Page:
One of the key tactics of asymmetric warfare is the ability to “attack and fade away.” The insurgent executes an attack and then melts into the civilian crowd, denying the unit an opportunity to identify him or to close and prosecute before he slips away. Having an organic air capability would allow the unit to immediately – and perhaps covertly – acquire and track the insurgent without threat to civilians.

The utility of UAVs in support of engagements cannot be overestimated. Giving the soldier an ability to see the threat “around the corner” without exposing himself increases safety and the ability to quickly and accurately neutralize the threat without collateral damage. By ensuring that these organic air assets are interoperable with the larger, tactical systems soldiers on the ground will not only be able to see imagery of their own target but will also have a bird’s eye view from the orbiting tactical UAV, allowing them to see in real time the other activities around their area and place their activities into the correct context. For instance, such cross-platform interoperability would allow the soldier to know about a fire fight three blocks to the east or about a bridge that has been taken out two blocks ahead; he can then alter his plan of attack and contingencies accordingly.

Instead of having a limited number of dedicated Remote Viewing Terminals (RVTs) for the tactical systems and supplying them to just a few of the troops, every small and micro UAV control station becomes an RVT for all the other UAVs in theatre.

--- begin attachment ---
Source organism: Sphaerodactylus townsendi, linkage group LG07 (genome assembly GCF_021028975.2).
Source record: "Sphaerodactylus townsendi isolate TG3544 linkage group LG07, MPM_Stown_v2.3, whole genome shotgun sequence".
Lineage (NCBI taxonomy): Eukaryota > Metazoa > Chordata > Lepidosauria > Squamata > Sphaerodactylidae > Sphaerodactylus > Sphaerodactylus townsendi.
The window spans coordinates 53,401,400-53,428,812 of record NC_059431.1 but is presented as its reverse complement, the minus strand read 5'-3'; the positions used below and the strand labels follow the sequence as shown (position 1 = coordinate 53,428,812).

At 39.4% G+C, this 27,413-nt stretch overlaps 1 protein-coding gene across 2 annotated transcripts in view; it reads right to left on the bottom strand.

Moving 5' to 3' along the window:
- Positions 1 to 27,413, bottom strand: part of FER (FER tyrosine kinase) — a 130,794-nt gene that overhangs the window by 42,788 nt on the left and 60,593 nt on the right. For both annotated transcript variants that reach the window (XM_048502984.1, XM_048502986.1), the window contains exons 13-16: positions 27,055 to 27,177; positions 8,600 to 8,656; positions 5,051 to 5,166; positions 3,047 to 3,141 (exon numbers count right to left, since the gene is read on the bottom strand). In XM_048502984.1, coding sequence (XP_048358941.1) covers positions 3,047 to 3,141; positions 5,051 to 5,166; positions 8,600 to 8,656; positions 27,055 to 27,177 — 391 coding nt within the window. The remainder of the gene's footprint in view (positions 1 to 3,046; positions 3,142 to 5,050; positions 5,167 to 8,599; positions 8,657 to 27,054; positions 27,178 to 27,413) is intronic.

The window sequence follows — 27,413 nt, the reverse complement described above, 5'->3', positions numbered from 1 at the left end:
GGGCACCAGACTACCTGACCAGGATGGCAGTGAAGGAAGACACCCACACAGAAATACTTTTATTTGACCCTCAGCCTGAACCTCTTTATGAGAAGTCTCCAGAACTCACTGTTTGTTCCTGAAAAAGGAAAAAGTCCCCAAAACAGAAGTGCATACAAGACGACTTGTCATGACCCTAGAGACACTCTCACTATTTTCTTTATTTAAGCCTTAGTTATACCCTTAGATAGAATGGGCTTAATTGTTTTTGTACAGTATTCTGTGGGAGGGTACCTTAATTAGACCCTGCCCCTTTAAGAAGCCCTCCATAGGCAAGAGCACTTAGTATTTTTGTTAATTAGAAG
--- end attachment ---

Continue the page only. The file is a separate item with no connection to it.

The final consideration to be noted when examining the soldiers’ need for a UAV solution is the imminent addition of unmanned ground vehicles (UGVs) to the arsenal. These systems are already in heavy use against one of the main weapons of asymmetric warfare – the improvised explosive device (IED). However, there are several UGVs that have been fitted with weaponry to allow soldiers to engage threats without exposing themselves.

Just as the ability to interoperate with other UAV assets is important for the future soldier, so is the ability to simultaneously control both a UAV and a UGV. This will require a domain-agnostic control solution that allows the operator to easily move back and forth from controlling an air asset to controlling a ground asset.

In the same manner as the modern army includes a mix of assets to place lead onto their target – howitzers, mortars and rifles – so too it needs to have a mix of UAV assets that reflect the needs, both current and future, of the various levels of command. It should not be a choice between a Predator, a tactical or a mini UAV procurement. Rather, it should be the right mix of UAVs – all interoperable with each other – to best meet the needs of all levels of command.

These days, as much as in Alexander’s, the most important weapon in the arsenal of any soldier is accurate and timely information. Never before have we had the capability to put this information so directly into the hands of those who must fight. We owe it to them to ensure that they have the best weapon at their disposal.

Mike Meakin is the president and co-founder of InnUVative Systems, a software development company specifically targeted at the unmanned vehicle industry. He serves on the board of Unmanned Systems Canada (formerly UVS Canada).